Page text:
City Charter Commission Sends Proposed Amendments to Rework City Government and November Ballot Elections

On Monday evening, the 20-member Charter Review Commission proposed changes to Portland’s form of government that will now be presented to voters in the November ballot.

For the sixth time in 50 years, Portlanders will have the chance to see how the city’s unusual form of government works. Many say it’s overdue: Portland is the last major city in the United States to use the antiquated commission structure.

Three proposed changes, all grouped together, will appear on the ballot in November. Seventeen of 20 commissioners voted to pass the three changes, two more than the 15 “yes” votes needed to place the changes on the ballot without review by the mayor and city commissioners.

Here are the changes the charter review group wants voters to approve:

1. Voting by ranking

Voters rank candidates in order of preference, rather than voting for a single candidate. The use of ranked choice has expanded over the years and is now used in New York and San Francisco. (There are mixed reviews of its effectiveness.) Proponents say it paves the way for a more diverse and representative council body.

2. A council of 12 members elected by district

The city would be divided into four geographic districts, and three city council members would be elected per district by voters within those boundaries. Proponents argue the change would create better representation for voters than electing city commissioners as a whole, which is how the current system works.

3. Abandon the commission form of government

One of the most vocal criticisms of the commission form of government is that city commissioners, who may lack managerial or estate experience, are placed in command of massive offices. Under the new proposal, the mayor would have more powers and work with a city administrator who would oversee the offices. City council members would no longer oversee individual offices. Municipal commissioners currently act as administrators as well as decision makers; abandoning the current form of government is an effort to redirect elected officials to policy-making.

The mayor would appoint a city administrator under the new structure. This director must then be approved by the board. The mayor would not have veto power but would appoint the city attorney and the chief of police.

The proposal was not without disagreement.

Part of the commissioners’ directive is to consolidate the three changes into one question on the ballot rather than separate them.

There are downsides to each method: If voters were to be presented with three voting questions and approve one or two but not the entire package, it could create chaos. But if voters are presented with a question that incorporates all three changes — and one aspect of it turns out to be unacceptable to voters — the whole effort would be wasted.

It’s a question that two of the commission’s dissidents raised on Monday.

They worried that presenting all three changes in a single up or down vote could alienate voters who might otherwise be inclined to want a change.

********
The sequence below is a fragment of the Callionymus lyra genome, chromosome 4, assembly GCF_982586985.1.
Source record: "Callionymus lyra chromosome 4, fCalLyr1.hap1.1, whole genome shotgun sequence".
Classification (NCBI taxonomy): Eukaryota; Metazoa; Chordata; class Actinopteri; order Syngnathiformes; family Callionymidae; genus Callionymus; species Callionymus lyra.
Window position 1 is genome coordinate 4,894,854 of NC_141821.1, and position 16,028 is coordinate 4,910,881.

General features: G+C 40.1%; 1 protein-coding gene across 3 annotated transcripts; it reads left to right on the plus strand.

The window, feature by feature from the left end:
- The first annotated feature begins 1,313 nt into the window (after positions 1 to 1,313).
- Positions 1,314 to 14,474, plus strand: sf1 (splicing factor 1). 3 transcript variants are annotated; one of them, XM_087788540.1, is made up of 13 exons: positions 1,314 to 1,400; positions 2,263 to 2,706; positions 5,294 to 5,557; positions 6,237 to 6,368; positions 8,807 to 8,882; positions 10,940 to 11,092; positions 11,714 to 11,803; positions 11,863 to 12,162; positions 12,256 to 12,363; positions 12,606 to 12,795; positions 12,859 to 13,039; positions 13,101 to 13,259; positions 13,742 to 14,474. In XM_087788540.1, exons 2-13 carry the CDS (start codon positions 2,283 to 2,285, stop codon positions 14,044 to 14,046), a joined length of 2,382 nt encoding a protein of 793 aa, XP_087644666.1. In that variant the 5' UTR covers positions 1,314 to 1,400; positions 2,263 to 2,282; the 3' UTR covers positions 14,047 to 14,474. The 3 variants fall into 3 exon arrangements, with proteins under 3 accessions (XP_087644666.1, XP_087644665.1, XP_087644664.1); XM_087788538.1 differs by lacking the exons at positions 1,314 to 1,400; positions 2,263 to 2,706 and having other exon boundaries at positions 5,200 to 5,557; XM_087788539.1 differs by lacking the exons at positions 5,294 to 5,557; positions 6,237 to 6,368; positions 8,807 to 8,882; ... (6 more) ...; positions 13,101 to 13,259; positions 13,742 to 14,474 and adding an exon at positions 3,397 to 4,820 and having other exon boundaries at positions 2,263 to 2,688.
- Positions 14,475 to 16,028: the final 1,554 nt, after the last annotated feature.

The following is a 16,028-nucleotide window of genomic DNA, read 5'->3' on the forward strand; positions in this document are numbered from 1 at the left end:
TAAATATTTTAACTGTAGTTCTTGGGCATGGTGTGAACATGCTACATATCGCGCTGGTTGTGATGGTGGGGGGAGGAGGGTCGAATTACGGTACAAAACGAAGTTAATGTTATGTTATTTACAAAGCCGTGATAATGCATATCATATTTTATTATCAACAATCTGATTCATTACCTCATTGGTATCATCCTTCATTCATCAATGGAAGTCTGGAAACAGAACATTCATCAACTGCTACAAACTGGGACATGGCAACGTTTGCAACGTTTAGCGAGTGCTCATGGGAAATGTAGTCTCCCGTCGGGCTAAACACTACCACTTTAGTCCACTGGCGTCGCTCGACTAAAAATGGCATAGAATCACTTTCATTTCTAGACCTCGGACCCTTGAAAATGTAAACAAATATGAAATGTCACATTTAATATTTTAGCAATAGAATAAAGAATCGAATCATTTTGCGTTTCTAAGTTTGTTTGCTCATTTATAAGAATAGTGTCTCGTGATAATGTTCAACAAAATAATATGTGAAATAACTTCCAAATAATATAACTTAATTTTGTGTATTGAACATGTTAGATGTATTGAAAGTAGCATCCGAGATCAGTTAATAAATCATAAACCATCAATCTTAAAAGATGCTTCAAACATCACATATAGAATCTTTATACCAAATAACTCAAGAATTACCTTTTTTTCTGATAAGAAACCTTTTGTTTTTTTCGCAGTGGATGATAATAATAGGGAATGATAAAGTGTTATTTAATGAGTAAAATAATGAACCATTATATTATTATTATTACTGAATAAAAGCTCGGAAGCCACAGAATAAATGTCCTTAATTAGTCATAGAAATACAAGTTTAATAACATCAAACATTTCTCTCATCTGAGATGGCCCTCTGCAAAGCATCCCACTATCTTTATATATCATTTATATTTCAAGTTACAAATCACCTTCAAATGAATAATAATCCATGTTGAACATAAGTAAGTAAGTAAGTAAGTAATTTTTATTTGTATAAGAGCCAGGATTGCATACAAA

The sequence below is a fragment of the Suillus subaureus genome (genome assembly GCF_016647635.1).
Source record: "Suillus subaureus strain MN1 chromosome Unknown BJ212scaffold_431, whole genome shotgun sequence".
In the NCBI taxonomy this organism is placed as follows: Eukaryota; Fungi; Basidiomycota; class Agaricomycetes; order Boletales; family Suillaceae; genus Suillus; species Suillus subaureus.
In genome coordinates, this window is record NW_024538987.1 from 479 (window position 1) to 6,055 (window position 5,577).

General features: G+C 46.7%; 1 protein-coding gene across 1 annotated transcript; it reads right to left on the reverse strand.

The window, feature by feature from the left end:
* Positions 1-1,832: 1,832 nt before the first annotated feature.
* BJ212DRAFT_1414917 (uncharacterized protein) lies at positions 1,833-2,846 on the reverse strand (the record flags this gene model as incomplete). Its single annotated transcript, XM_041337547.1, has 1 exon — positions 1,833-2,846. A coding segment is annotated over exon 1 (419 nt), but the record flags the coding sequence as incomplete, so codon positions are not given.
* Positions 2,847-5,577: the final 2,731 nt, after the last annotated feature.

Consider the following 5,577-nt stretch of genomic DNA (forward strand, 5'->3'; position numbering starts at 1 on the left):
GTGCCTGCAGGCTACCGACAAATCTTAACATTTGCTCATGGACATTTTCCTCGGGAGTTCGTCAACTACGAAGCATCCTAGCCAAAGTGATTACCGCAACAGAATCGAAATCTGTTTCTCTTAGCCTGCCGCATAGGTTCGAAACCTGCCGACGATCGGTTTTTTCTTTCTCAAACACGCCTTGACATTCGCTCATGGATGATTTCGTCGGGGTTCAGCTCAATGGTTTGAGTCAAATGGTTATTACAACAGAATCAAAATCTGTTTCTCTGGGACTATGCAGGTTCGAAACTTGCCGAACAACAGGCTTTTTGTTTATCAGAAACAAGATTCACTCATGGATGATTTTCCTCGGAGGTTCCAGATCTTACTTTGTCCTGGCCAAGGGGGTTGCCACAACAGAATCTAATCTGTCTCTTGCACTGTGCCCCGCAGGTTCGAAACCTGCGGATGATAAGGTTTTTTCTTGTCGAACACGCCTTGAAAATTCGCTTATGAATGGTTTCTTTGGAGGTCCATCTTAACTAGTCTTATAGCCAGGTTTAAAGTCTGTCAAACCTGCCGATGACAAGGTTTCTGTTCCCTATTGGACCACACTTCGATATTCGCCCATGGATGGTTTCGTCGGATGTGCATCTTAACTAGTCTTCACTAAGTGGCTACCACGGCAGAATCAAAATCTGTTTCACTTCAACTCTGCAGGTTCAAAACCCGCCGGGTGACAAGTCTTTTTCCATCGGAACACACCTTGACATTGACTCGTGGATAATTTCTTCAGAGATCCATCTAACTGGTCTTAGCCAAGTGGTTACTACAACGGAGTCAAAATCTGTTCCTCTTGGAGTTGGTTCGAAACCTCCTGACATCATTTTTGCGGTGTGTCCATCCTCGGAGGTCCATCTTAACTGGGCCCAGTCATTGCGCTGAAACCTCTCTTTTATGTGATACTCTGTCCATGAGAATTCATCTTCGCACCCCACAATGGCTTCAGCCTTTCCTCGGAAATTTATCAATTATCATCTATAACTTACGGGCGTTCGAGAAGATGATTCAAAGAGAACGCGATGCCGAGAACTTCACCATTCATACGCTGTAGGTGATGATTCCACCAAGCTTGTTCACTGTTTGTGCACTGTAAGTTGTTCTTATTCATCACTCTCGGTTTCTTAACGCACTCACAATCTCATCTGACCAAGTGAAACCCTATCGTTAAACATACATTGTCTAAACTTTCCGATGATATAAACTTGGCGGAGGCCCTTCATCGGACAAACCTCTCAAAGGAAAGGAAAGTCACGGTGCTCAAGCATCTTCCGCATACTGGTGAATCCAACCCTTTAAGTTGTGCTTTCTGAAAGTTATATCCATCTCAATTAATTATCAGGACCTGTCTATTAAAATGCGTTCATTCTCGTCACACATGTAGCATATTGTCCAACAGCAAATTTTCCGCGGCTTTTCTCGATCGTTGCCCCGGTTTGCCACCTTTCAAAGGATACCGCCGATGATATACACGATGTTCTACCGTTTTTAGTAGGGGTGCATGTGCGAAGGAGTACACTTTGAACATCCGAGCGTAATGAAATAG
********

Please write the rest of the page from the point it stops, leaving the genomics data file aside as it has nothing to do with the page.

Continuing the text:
Vadim Mozyrsky, who ran an unsuccessful primary campaign against Commissioner Jo Ann Hardesty, recounts WW the proposal that came out of the commission was a “Frankenstein proposal” where fragments of reforms that worked across the country were lumped together.

“It was about selecting various things and offering them as a remedy for the problems people have with the current system,” says Mozyrsky, who is also critical of putting all the proposed changes in one question on the ballot. vote. “It’s a pass or bail bet… We’re opening ourselves up to a legal challenge because of the wording and the confusion over what it actually means.”

Dr Melanie Billings-Yun, a charter commissioner who voted for the package, told WW the commission started by analyzing what had gone wrong in previous attempts at charter reform.

“It was seen as a top-down process and dumped on voters at the last minute…it was just about changing the form of government, and what people were really asking for was some sort of district representation that had been left out,” Billings-Yun says, and argues that picking an entirely new lineup shouldn’t be the concern. “We’re not going to model ourselves 100% on someone else’s city.”

She says the commission relied heavily on outreach to typically disenfranchised communities in Portland: “It’s been 105 years, and it’s time to give us a system that meets what we see as the greatest demands Portlanders.”

While nearly every member of the Portland City Council has publicly lamented the office form of government over the past year – particularly Commissioners Dan Ryan and Mingus Mapps and Mayor Ted Wheeler – sources within the City Hall say council members are concerned to varying degrees about the proposals that have come out of the committee.

David Knowles, a former municipal office manager, attorney and current charter review commissioner, also voted against the proposal. He says patching up the proposals could doom the measure.

“I think they’ve put together a proposal that’s either going to pass or fail by 1 or 2 percentage points. Either result is a loss,” Knowles said. WW“because it will continue to create divisions that seem to be dominant in our city politics.”

The city attorney’s office is now tasked with putting the proposals into a question to appear on the November ballot.

Aurora J. William